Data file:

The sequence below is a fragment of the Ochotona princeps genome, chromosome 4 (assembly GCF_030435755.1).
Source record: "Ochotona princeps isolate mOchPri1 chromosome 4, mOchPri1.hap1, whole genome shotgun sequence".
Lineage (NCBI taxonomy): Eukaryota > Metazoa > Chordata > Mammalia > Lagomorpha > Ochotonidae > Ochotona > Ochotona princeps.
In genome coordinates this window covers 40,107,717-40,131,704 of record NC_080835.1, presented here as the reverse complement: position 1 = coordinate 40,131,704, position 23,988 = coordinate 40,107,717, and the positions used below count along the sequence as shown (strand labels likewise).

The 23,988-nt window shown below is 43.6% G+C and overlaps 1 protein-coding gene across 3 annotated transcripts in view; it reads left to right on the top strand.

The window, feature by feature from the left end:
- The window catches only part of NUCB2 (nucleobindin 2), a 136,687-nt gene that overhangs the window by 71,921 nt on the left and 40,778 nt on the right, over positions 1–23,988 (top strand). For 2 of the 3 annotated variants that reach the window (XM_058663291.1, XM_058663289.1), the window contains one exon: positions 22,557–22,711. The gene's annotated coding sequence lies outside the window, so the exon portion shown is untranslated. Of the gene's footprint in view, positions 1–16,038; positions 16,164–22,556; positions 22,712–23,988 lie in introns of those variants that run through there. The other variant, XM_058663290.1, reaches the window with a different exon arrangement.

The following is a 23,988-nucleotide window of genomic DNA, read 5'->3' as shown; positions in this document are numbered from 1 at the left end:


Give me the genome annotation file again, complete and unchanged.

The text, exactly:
The sequence below is a fragment of the Ochotona princeps genome, chromosome 4 (assembly GCF_030435755.1).
Source record: "Ochotona princeps isolate mOchPri1 chromosome 4, mOchPri1.hap1, whole genome shotgun sequence".
Lineage (NCBI taxonomy): Eukaryota > Metazoa > Chordata > Mammalia > Lagomorpha > Ochotonidae > Ochotona > Ochotona princeps.
In genome coordinates this window covers 40,107,717-40,131,704 of record NC_080835.1, presented here as the reverse complement: position 1 = coordinate 40,131,704, position 23,988 = coordinate 40,107,717, and the positions used below count along the sequence as shown (strand labels likewise).

The 23,988-nt window shown below is 43.6% G+C and overlaps 1 protein-coding gene across 3 annotated transcripts in view; it reads left to right on the top strand.

The window, feature by feature from the left end:
- The window catches only part of NUCB2 (nucleobindin 2), a 136,687-nt gene that overhangs the window by 71,921 nt on the left and 40,778 nt on the right, over positions 1–23,988 (top strand). For 2 of the 3 annotated variants that reach the window (XM_058663291.1, XM_058663289.1), the window contains one exon: positions 22,557–22,711. The gene's annotated coding sequence lies outside the window, so the exon portion shown is untranslated. Of the gene's footprint in view, positions 1–16,038; positions 16,164–22,556; positions 22,712–23,988 lie in introns of those variants that run through there. The other variant, XM_058663290.1, reaches the window with a different exon arrangement.

The following is a 23,988-nucleotide window of genomic DNA, read 5'->3' as shown; positions in this document are numbered from 1 at the left end: